The Uniball Vision Elite. That’s the name of my favorite pen. It comes in an array of colors, including jeweled hues of pink and purple. The cap makes a very satisfying sound when I click it on an off to pass the time during the weekly staff meeting. But most of all, it has a lovely…there should be a word for this…it has a lovely write to it. A smooth, crisp write.
I’d say it’s been about ten years since I started having the impulse to color in my own lips with a pen like the Uniball Vision Elite. That’s a very indefinite estimate because I don’t remember the impulses themselves, or when or where they took place, as well as I remember actually having them. How badly I wanted to trace the rise and fall of the crest at the top of my top lip. How hard I had to resist the urge to fill in the curve at the bottom of my bottom lip.
I confessed my desire to my mother once, half teasing when I asked her, “haven’t you ever wanted to?” She suggested I restrain myself. Then she suggested using a lip pencil to fill the void, but I didn’t bother. If I had been fighting the urge to rub a greasy, flaky crayon across my mouth, I probably would have just gone for it. Pen has a different texture. My bizarre urge is as much about tracing my lips with a pen as it is about feeling the ink run on my skin. And there is no practicing with ink.
In the last decade, I’ve given this whole situation a lot of thought, and this is what I’ve come up with: There is absolutely no reasonable way to explain my own entirely abnormal thought process and I am certifiably insane and destined to spend the better half of my adult life bound up in a straight-jacket with very, very dark lips. Come on over and take me away. I’ll sign myself in, just give me the damn pen!
Alternatively, there is the theory that the pen-to-lips impulse may have stemmed from one of two events. It might have started around the same time teen beauty magazines entered the scene and became a regular part of my reading material. Visually impressionable and faced with so many human lips, how could one not fixate on our mouths’ lovely lines? But I tried taking a pen to the glossy girls on the pages of Seventeen and YM, and I wasn’t satisfied.
So there’s this other thing, and that’s the drawing and painting class I took at the private school in town for two weeks during the summer after sixth grade. I met a boy named Lawrence, who may or may not have been my first gay friend, and I painted two canvases. I still have both. One depicts a rock, a stone, and a pebble on the cross-bar of my borrowed easel. The other is a somewhat warped rendering of my right hand as if it were painting itself. My hand is wearing a different jelly bean nail polish color on each fingernail, just as I was, as every girl who read teen beauty magazines was, that summer after sixth grade.
I wasn’t really a fan of the painting assignments. Let me rephrase that; I really wasn’t a fan of the painting assignments. First of all, both were pretty steeped in earth tones, so I had very little opportunity to use my favorite colors. Second of all, rocks? Please. Stop holding me back. The next Starry Night could be right beneath my surface and you’ve got me painting rocks. (I never was very good at the whole ‘taking lessons’ thing.) And I didn’t want to stare at my own pink hand for hours on end, especially when I wasn’t doing a very good job of transferring its likeness to the canvas (I just told you, I wasn’t very good at lessons!)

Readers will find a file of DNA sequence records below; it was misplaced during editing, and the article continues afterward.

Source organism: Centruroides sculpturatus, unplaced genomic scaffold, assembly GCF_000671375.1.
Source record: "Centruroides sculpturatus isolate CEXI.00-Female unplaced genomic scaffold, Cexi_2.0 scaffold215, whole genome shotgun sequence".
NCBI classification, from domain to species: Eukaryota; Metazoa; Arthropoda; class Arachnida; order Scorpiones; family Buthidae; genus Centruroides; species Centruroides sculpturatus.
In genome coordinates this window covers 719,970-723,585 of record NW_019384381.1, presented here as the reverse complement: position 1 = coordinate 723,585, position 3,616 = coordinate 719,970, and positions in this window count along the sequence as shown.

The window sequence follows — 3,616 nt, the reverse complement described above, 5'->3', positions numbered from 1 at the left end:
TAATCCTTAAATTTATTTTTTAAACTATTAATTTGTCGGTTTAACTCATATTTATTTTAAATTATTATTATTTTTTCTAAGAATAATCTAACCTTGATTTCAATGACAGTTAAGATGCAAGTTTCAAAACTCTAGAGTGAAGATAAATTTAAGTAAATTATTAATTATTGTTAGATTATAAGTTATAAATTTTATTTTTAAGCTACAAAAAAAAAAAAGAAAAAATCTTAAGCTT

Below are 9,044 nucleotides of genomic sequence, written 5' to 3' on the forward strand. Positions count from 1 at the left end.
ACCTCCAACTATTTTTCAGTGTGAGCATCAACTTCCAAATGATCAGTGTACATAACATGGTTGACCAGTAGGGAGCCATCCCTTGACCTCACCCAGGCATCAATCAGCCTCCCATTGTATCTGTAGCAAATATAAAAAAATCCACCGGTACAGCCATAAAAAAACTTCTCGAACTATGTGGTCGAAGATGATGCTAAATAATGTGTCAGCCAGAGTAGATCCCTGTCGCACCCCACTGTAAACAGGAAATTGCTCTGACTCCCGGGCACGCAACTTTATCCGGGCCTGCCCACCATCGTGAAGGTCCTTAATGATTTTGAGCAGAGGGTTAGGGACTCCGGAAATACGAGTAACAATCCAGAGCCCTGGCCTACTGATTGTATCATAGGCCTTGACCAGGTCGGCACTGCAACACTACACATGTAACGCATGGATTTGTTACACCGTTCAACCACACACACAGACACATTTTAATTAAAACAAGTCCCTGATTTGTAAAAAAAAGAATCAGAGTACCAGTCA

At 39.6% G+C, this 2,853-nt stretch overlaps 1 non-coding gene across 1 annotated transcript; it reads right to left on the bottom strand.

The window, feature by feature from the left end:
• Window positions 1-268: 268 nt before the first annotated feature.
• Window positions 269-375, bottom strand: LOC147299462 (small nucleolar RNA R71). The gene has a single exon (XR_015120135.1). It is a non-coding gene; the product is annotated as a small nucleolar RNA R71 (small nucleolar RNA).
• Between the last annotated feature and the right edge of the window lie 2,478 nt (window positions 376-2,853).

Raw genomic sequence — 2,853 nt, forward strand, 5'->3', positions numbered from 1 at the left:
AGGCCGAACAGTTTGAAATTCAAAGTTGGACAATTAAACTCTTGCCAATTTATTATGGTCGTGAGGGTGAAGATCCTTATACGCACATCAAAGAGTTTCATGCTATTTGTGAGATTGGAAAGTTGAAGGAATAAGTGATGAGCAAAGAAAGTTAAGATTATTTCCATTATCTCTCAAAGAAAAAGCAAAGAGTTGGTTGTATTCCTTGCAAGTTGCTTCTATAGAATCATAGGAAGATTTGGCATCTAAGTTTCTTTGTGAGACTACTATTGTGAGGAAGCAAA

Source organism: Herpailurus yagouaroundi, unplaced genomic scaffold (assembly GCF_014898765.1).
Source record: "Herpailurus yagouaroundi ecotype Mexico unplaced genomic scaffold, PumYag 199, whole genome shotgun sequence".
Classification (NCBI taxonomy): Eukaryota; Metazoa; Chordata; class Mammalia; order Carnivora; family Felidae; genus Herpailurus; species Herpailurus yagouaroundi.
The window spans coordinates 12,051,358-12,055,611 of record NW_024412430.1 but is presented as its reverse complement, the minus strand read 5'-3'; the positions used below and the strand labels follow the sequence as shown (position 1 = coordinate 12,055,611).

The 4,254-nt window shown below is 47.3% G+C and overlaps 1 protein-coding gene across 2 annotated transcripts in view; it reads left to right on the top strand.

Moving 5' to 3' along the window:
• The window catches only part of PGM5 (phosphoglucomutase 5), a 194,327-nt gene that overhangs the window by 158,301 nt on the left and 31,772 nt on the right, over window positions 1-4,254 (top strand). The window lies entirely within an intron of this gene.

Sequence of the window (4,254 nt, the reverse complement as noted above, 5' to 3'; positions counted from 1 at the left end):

My teacher, a man with tough, wrinkled skin and salt and pepper in his long ponytail and in his arm hair, sensed my displeasure. The unrelenting pout on my lips might have tipped him off. One afternoon, he pulled a metal stool alongside my easel in the cool corner of the art room. He watched me press the royal violet paint I’d blended for one of my novelty fingernails against the fibers of the canvas. I was awkward with the brush, unfamiliar with the nature of my media. I was also pretty grouchy.
“Do you know why women paint their nails, their lips, their eyelids?” he asked me, brushing his fingertips over his own features majestically as he named them. I said nothing, just offered a petulant shake of my head in return for his efforts. “Because all of these things come from the inside. The nails grow from inside the fingertips,” he placed one hand over the other and spread his fingers out like roots sprouting from a seed. “The lips curve out from the mouth,” his fingertips bloomed from where he held them close to his face. “The eyes open up from inside,” he held his hands up, palms out, as if he were seeing them for the first time. “Don’t you think?”
“I’d never thought of it like that, but yeah.” I could not hide my awe behind my pre-teen sullenness.
“Oh, don’t listen to me,” he said, swinging one leg over the seat of the stool and pushing it out from under him with the ball of his foot. The metal scraped against the cement floor. “I just made all that up.”
I was mad at him for tricking me and I wanted to grab him by the elbow and tell him that he was wise and right, right enough to send his ideas in to some magazine so everyone could read them. And now I’m twenty-two and I don’t really read those magazines anymore, but I still think about what comes from the inside every now and then, when I’m looking in the mirror. And when I jot a note or write a draft or sign my name with Uniball Elite Vision, or a pen with an equally great write, I imagine pressing the fine tip to the pout of my lips. Maybe I’ll go through with it one day, just to see what it would feel like.